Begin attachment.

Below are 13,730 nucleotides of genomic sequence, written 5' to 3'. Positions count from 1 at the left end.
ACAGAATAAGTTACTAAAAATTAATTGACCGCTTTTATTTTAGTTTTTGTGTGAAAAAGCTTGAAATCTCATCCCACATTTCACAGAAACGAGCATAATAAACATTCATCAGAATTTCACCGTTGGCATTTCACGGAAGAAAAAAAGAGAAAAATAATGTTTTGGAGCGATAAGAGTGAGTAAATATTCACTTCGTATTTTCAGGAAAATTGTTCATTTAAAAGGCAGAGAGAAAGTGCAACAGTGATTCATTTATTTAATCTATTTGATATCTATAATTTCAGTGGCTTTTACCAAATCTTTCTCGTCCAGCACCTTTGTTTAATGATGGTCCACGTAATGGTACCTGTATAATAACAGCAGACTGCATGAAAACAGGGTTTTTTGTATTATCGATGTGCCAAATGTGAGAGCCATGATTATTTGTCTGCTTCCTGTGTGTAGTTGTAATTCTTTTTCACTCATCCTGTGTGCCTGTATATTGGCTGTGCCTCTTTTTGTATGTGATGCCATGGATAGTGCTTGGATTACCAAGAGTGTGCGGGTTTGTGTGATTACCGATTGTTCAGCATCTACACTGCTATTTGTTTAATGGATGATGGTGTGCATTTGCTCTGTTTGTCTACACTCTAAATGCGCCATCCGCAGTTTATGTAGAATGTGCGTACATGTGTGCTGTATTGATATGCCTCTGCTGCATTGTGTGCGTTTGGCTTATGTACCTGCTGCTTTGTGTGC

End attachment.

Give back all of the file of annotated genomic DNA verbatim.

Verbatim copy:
Below are 13,730 nucleotides of genomic sequence, written 5' to 3'. Positions count from 1 at the left end.
ACAGAATAAGTTACTAAAAATTAATTGACCGCTTTTATTTTAGTTTTTGTGTGAAAAAGCTTGAAATCTCATCCCACATTTCACAGAAACGAGCATAATAAACATTCATCAGAATTTCACCGTTGGCATTTCACGGAAGAAAAAAAGAGAAAAATAATGTTTTGGAGCGATAAGAGTGAGTAAATATTCACTTCGTATTTTCAGGAAAATTGTTCATTTAAAAGGCAGAGAGAAAGTGCAACAGTGATTCATTTATTTAATCTATTTGATATCTATAATTTCAGTGGCTTTTACCAAATCTTTCTCGTCCAGCACCTTTGTTTAATGATGGTCCACGTAATGGTACCTGTATAATAACAGCAGACTGCATGAAAACAGGGTTTTTTGTATTATCGATGTGCCAAATGTGAGAGCCATGATTATTTGTCTGCTTCCTGTGTGTAGTTGTAATTCTTTTTCACTCATCCTGTGTGCCTGTATATTGGCTGTGCCTCTTTTTGTATGTGATGCCATGGATAGTGCTTGGATTACCAAGAGTGTGCGGGTTTGTGTGATTACCGATTGTTCAGCATCTACACTGCTATTTGTTTAATGGATGATGGTGTGCATTTGCTCTGTTTGTCTACACTCTAAATGCGCCATCCGCAGTTTATGTAGAATGTGCGTACATGTGTGCTGTATTGATATGCCTCTGCTGCATTGTGTGCGTTTGGCTTATGTACCTGCTGCTTTGTGTGC